NEW YORK, Sept. 15 (UPI) -- Chemical particles in the air increase the overall risk of death, as well as increasing the risk of death from heart disease and respiratory disease, researchers found in a large study.
People living in states with the strictest regulations on pollution were just as susceptible to the effects of particulate matter as those with worse pollution, showing the overall effects of the chemicals themselves.
Most variables, including age, gender, and whether or not participants smoked did not make a difference -- particles in the air pose a real threat to health. The particles are more significant to health because of they are so small that they get into the bloodstream before they can be sneezed out like sand or dust.
"Our data add to a growing body of evidence that particulate matter is really harmful to health, increasing overall mortality, mostly deaths from cardiovascular disease, as well as deaths from respiratory disease in nonsmokers," said George Thurston, a professor of population health and environmental medicine at NYU Langone, in a press release. "Our study is particularly notable because all the data used in our analysis comes from government- and independently held sources."
The researchers analyzed data on 517,041 men and women collected between 2000 and 2009 as part of a study on diet and health conducted by the National Institutes of Health and AARP. The participants in the study were between the ages of 51 and 70 and live in California, Florida, Louisiana, New Jersey, North Carolina, Pennsylvania, and the metropolitan areas of Atlanta and Detroit.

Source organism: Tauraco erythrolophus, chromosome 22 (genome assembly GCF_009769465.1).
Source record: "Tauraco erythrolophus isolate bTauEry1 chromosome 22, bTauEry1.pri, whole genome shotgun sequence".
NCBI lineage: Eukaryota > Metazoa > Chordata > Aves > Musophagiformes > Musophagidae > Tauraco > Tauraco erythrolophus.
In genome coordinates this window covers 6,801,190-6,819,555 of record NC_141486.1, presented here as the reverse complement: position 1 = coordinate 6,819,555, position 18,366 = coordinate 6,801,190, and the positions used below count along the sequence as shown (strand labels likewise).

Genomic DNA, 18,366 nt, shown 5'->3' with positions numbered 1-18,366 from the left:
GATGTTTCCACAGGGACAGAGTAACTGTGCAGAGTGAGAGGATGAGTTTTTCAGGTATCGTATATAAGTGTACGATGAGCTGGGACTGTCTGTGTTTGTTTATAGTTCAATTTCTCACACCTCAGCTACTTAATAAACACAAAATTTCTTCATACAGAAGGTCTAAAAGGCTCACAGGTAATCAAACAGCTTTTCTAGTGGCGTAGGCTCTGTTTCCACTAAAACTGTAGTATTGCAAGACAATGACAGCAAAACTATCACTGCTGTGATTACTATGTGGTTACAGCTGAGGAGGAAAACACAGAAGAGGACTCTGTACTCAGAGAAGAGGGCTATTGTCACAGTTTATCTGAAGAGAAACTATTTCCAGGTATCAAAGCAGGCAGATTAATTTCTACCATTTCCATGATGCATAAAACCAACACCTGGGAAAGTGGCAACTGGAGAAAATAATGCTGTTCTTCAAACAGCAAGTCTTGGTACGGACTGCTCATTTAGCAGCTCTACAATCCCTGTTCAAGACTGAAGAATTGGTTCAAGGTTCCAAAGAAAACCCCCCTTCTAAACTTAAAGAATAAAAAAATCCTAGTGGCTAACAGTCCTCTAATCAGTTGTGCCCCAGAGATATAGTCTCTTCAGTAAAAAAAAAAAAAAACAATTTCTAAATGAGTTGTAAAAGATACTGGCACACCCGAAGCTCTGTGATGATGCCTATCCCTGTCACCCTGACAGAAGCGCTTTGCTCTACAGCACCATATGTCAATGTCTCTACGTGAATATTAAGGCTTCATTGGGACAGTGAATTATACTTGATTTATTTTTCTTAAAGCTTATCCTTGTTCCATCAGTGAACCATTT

The data showed that even small increases in the amount of particles -- often made up of chemicals such as arsenic, selenium, and mercury, gaseous pollutants such as sulfur and nitrogen oxides -- can lead to a 3 percent overall increase in the risk of death. These increases in particles also push up the risk of death from heart disease by 10 percent and, for nonsmokers, can increase the risk of death from respiratory disease by 27 percent.
Researchers considered the levels of air pollution in states and cities using data from the EPA, and compared them with health statistics from each of the locations. In calculating health risk, they also worked to rule out variables such as other health concerns, age, race, ethnicity, body size, smoking, alcohol intake and other socio-economic factors.
They also considered the location of participants, such as those in California, which has some of the most restrictive pollution laws in the United States, finding no difference in the risk of death due to particle exposure.
"We need to better inform policymakers about the types and sources of particulate pollution so they know where to focus regulations," said Dr. Richard Hayes, a professor of population health and environmental medicine at NYU Langone. "It is especially important to continue monitoring health risks as national standards for air pollution are strengthened."
The study is published in Environmental Health Perspectives.